Frequently, however, those managers are aware of over-servicing, but are unwilling to tackle clients about it.

Bill Jones, now a consultant but previously co-founder of Lexis PR and its CEO until 2002, has seen this happen throughout his career. 'Not all those at the top of PR agencies have the skills and confidence to have difficult conversations with clients,' he says. 'Very often they just let it drag on, causing great damage to client relationships, profit margins and staff morale.'

Business skills

Jones believes negotiation skills training is one of the solutions. Neil Backwith, a management consultant, author and PR trainer, goes further: 'The problem is that those at the top of PR agencies tend to lack business skills. They have risen through the ranks by being good at PR, and in most cases they don't fully understand the business model they operate - crucially, that profit matters more than turnover.'

Backwith concludes that agencies should provide business skills training for all those in management positions.

Jones believes that whatever solution an agency chooses, it is vital management recognises the importance of tackling over-servicing. 'It's so easy to fall into the trap, and it's so difficult to climb out,' he says. 'But ultimately it benefits no-one. The fundamental problem is that agency bosses worry they will lose the client if they have these difficult conversations. However, they are almost always better off without these clients.'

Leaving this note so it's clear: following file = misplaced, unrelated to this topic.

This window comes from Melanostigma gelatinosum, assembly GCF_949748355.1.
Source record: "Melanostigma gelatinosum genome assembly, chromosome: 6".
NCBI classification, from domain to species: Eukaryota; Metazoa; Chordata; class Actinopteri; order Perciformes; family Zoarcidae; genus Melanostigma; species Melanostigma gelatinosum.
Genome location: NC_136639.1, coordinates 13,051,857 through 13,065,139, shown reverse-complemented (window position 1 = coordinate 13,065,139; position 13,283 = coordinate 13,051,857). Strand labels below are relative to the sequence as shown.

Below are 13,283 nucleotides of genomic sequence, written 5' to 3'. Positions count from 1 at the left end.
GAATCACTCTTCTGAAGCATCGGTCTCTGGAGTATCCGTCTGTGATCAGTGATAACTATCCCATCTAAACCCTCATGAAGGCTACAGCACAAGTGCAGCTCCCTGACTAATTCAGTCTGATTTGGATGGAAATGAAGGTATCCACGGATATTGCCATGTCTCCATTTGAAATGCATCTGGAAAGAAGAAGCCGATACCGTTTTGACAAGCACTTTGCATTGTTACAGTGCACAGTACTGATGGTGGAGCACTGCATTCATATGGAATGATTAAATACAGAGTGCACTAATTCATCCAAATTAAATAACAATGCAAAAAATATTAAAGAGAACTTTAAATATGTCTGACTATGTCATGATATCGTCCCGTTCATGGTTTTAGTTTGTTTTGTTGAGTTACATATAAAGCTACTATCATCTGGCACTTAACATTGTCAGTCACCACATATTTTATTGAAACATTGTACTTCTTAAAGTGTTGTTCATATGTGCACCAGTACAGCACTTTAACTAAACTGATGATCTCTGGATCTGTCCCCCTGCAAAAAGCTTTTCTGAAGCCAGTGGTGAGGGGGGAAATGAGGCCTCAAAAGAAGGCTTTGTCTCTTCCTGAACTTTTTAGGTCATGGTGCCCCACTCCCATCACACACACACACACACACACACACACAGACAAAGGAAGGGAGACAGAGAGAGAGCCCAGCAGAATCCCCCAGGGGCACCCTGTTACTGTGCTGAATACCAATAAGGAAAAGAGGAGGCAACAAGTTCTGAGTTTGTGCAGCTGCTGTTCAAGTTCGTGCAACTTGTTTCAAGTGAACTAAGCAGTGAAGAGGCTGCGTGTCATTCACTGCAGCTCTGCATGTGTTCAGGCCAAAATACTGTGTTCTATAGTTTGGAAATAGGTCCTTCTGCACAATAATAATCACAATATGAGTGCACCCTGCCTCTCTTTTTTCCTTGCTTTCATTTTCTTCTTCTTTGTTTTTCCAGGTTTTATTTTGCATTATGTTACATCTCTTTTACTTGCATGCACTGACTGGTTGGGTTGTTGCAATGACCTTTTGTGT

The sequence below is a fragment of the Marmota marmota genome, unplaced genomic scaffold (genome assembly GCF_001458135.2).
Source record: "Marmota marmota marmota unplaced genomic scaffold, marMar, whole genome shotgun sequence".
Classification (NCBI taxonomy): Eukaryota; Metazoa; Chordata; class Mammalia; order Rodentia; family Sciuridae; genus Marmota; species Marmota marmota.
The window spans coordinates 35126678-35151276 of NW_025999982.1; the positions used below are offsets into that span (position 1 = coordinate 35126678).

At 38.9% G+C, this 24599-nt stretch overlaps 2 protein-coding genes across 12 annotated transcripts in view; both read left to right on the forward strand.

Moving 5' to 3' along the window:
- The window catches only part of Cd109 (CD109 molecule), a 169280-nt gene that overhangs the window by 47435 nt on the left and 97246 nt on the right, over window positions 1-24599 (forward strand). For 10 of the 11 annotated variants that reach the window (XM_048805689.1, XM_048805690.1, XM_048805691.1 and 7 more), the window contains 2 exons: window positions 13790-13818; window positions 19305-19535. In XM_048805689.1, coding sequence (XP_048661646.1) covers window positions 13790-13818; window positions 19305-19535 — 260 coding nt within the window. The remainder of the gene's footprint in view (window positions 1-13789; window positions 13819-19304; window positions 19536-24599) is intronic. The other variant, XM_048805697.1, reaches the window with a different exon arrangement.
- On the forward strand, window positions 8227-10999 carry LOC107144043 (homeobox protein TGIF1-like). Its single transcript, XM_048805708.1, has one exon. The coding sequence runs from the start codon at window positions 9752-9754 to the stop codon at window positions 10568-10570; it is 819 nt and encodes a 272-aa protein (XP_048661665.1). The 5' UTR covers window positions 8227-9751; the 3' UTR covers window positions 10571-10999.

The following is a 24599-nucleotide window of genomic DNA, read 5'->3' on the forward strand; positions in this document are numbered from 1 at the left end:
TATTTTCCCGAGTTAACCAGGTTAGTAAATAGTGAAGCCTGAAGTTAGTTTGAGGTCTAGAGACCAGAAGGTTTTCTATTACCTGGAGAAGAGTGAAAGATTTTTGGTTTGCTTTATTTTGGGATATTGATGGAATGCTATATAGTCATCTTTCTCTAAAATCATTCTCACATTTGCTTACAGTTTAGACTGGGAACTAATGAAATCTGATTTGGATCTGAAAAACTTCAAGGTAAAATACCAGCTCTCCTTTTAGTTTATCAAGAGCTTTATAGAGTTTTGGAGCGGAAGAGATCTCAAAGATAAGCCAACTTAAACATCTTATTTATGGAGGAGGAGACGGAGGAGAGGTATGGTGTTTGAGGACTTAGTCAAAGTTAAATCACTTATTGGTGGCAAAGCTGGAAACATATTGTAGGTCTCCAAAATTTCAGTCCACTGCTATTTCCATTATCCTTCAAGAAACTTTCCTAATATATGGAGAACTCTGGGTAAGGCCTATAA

Jones should certainly know. He is famous in the industry for being the man who, in 2000, resigned the United Biscuits account. It was one of the largest, most prestigious accounts of its time, but Jones has no regrets about his decision. 'The client was a nightmare,' he says. 'We were over-servicing it and it was still unhappy. It might have been worth more than £500,000 a year, but we were better off without it.'

It is a lead that few in the industry would have the courage to follow, but, until they do, over-servicing will continue to cause problems not only for agency directors and executives, but also for clients.

How I see it

THE CLIENT - Celia Dixon, Senior PR executive, PriceRunner

Before joining price comparison website PriceRunner, Celia Dixon spent several years working at PR agencies. Now she employs agencies, and so has a view from both sides on the issue of over-servicing. She says: 'Neither over-servicing nor under-servicing benefits either client or PR agency. Both can generate a bad relationship, and be something of a grey area when it comes to billing.'

She believes many of the discrepancies that do arise can be avoided by building completely transparent relationships between client and agency. 'The key is to agree realistic targets at the outset,' she says. 'This, combined with a healthy dose of honesty from all parties, means that when it comes to finding the extra cash to pay for additional hours that have gone into a project, it's a lot more justifiable.'

She concludes: 'One way to combat this grey area is to make sure both parties are clear and in agreement upfront about how fees are charged and what exactly they are for, and also to agree a contingency cost in case there is a need to take a project further than originally planned. Agencies need to remember that costs are signed off internally and that extra surprises will not go down too well.'